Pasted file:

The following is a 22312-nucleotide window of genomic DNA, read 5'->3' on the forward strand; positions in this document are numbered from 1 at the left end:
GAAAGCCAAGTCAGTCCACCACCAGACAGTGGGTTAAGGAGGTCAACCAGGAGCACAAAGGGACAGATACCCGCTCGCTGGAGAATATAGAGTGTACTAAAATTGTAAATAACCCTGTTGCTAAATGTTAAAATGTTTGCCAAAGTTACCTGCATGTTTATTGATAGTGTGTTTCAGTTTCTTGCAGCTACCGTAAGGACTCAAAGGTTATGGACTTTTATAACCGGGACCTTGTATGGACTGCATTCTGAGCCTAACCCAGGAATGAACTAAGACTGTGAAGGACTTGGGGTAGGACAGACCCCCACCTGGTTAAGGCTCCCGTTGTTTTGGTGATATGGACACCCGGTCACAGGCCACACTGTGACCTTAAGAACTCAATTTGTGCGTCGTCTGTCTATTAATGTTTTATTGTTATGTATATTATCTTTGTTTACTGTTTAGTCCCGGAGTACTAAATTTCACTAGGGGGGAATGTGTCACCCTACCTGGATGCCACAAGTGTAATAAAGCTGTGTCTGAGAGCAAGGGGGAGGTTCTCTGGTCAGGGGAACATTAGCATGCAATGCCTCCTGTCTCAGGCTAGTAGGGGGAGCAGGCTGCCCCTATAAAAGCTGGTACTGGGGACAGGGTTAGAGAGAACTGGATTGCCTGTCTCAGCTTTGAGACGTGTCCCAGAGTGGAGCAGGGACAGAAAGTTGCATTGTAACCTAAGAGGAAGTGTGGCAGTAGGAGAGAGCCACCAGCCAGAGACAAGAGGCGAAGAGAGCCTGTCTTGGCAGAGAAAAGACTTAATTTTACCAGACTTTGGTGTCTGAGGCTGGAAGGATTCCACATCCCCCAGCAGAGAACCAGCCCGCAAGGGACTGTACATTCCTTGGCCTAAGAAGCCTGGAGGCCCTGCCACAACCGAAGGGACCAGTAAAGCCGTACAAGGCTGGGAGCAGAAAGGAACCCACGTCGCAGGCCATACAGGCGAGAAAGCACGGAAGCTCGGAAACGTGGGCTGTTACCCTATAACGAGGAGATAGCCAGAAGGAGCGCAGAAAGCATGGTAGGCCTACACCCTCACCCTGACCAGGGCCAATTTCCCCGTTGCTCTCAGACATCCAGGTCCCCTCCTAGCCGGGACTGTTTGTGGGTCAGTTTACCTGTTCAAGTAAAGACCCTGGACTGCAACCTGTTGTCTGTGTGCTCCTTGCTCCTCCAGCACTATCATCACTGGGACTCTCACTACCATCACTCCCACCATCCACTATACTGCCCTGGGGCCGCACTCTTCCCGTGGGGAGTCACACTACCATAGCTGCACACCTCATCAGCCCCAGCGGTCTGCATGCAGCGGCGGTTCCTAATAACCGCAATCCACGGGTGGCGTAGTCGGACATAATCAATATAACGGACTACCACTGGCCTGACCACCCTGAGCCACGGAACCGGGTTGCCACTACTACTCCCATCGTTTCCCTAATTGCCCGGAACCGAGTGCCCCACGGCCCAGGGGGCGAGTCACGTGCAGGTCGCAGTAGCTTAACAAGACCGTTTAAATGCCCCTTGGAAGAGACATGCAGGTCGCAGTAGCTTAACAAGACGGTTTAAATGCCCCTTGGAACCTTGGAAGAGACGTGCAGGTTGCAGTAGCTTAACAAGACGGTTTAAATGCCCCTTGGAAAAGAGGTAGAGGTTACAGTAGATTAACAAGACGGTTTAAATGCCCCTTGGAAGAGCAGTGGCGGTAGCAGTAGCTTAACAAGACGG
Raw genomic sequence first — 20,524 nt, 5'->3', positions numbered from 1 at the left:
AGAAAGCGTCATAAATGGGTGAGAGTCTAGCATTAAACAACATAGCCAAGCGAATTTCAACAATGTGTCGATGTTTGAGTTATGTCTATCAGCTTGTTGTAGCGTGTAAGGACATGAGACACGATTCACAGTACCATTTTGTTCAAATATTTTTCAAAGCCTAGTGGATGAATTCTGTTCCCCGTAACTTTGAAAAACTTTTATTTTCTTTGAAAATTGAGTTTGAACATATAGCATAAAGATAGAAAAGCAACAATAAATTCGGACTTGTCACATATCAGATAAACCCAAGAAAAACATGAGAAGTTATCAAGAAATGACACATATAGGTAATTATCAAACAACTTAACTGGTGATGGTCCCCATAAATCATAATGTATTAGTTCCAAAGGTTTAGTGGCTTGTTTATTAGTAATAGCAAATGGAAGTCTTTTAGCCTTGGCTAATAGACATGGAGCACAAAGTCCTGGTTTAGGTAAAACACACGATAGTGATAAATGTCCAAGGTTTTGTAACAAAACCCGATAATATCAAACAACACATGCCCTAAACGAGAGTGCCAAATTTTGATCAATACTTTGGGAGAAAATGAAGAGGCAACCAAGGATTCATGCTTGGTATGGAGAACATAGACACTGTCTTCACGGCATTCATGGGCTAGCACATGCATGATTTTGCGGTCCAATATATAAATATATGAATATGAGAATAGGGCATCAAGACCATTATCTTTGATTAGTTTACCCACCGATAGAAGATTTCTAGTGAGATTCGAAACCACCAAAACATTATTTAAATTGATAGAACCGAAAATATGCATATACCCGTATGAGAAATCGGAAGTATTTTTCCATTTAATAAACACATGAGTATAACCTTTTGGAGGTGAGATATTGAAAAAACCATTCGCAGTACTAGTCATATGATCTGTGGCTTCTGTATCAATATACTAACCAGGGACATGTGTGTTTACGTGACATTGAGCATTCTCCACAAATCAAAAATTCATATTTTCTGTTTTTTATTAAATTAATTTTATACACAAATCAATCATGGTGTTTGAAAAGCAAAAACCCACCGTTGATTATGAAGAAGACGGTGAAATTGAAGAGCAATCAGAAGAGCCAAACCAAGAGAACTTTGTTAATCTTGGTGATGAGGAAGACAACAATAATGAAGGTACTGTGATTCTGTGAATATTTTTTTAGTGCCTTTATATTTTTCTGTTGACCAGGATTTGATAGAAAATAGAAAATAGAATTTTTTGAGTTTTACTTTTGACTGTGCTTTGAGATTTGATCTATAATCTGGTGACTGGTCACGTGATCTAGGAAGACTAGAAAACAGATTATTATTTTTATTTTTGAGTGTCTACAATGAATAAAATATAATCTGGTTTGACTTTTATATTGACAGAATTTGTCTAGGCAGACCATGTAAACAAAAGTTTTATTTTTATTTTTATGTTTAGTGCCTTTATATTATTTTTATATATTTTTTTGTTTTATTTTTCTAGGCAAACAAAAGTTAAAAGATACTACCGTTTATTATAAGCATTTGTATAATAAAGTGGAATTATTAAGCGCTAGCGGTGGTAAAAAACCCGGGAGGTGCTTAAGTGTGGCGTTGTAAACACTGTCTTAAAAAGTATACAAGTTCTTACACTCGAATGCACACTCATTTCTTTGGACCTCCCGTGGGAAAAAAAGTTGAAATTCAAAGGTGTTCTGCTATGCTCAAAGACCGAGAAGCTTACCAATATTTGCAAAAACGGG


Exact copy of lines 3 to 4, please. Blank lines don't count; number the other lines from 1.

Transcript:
Raw genomic sequence first — 20,524 nt, 5'->3', positions numbered from 1 at the left:
AGAAAGCGTCATAAATGGGTGAGAGTCTAGCATTAAACAACATAGCCAAGCGAATTTCAACAATGTGTCGATGTTTGAGTTATGTCTATCAGCTTGTTGTAGCGTGTAAGGACATGAGACACGATTCACAGTACCATTTTGTTCAAATATTTTTCAAAGCCTAGTGGATGAATTCTGTTCCCCGTAACTTTGAAAAACTTTTATTTTCTTTGAAAATTGAGTTTGAACATATAGCATAAAGATAGAAAAGCAACAATAAATTCGGACTTGTCACATATCAGATAAACCCAAGAAAAACATGAGAAGTTATCAAGAAATGACACATATAGGTAATTATCAAACAACTTAACTGGTGATGGTCCCCATAAATCATAATGTATTAGTTCCAAAGGTTTAGTGGCTTGTTTATTAGTAATAGCAAATGGAAGTCTTTTAGCCTTGGCTAATAGACATGGAGCACAAAGTCCTGGTTTAGGTAAAACACACGATAGTGATAAATGTCCAAGGTTTTGTAACAAAACCCGATAATATCAAACAACACATGCCCTAAACGAGAGTGCCAAATTTTGATCAATACTTTGGGAGAAAATGAAGAGGCAACCAAGGATTCATGCTTGGTATGGAGAACATAGACACTGTCTTCACGGCATTCATGGGCTAGCACATGCATGATTTTGCGGTCCAATATATAAATATATGAATATGAGAATAGGGCATCAAGACCATTATCTTTGATTAGTTTACCCACCGATAGAAGATTTCTAGTGAGATTCGAAACCACCAAAACATTATTTAAATTGATAGAACCGAAAATATGCATATACCCGTATGAGAAATCGGAAGTATTTTTCCATTTAATAAACACATGAGTATAACCTTTTGGAGGTGAGATATTGAAAAAACCATTCGCAGTACTAGTCATATGATCTGTGGCTTCTGTATCAATATACTAACCAGGGACATGTGTGTTTACGTGACATTGAGCATTCTCCACAAATCAAAAATTCATATTTTCTGTTTTTTATTAAATTAATTTTATACACAAATCAATCATGGTGTTTGAAAAGCAAAAACCCACCGTTGATTATGAAGAAGACGGTGAAATTGAAGAGCAATCAGAAGAGCCAAACCAAGAGAACTTTGTTAATCTTGGTGATGAGGAAGACAACAATAATGAAGGTACTGTGATTCTGTGAATATTTTTTTAGTGCCTTTATATTTTTCTGTTGACCAGGATTTGATAGAAAATAGAAAATAGAATTTTTTGAGTTTTACTTTTGACTGTGCTTTGAGATTTGATCTATAATCTGGTGACTGGTCACGTGATCTAGGAAGACTAGAAAACAGATTATTATTTTTATTTTTGAGTGTCTACAATGAATAAAATATAATCTGGTTTGACTTTTATATTGACAGAATTTGTCTAGGCAGACCATGTAAACAAAAGTTTTATTTTTATTTTTATGTTTAGTGCCTTTATATTATTTTTATATATTTTTTTGTTTTATTTTTCTAGGCAAACAAAAGTTAAAAGATACTACCGTTTATTATAAGCATTTGTATAATAAAGTGGAATTATTAAGCGCTAGCGGTGGTAAAAAACCCGGGAGGTGCTTAAGTGTGGCGTTGTAAACACTGTCTTAAAAAGTATACAAGTTCTTACACTCGAATGCACACTCATTTCTTTGGACCTCCCGTGGGAAAAAAAGTTGAAATTCAAAGGTGTTCTGCTATGCTCAAAGACCGAGAAGCTTACCAATATTTGCAAAAACGGG